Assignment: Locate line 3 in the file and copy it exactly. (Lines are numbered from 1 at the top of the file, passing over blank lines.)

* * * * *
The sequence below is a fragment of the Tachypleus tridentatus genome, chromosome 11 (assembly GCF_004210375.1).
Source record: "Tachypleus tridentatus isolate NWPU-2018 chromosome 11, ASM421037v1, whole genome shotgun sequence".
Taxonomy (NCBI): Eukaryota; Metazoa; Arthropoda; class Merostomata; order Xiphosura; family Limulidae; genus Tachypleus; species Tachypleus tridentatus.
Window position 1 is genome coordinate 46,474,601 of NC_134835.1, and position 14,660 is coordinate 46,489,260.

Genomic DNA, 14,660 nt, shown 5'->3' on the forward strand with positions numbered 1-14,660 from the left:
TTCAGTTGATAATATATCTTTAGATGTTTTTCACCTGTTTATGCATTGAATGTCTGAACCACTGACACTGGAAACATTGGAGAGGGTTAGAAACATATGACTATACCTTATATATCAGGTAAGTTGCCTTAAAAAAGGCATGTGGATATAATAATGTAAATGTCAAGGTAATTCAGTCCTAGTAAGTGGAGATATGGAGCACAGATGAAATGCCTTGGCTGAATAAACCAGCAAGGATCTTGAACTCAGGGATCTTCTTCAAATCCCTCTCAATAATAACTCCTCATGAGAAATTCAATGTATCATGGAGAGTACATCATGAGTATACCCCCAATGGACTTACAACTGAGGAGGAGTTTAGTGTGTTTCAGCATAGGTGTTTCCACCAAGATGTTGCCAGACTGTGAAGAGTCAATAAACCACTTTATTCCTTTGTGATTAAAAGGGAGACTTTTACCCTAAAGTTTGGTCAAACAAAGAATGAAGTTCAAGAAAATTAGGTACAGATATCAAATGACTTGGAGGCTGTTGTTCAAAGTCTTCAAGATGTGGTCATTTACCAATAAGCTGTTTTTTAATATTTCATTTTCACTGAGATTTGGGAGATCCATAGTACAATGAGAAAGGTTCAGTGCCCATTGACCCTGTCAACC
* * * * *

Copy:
Taxonomy (NCBI): Eukaryota; Metazoa; Arthropoda; class Merostomata; order Xiphosura; family Limulidae; genus Tachypleus; species Tachypleus tridentatus.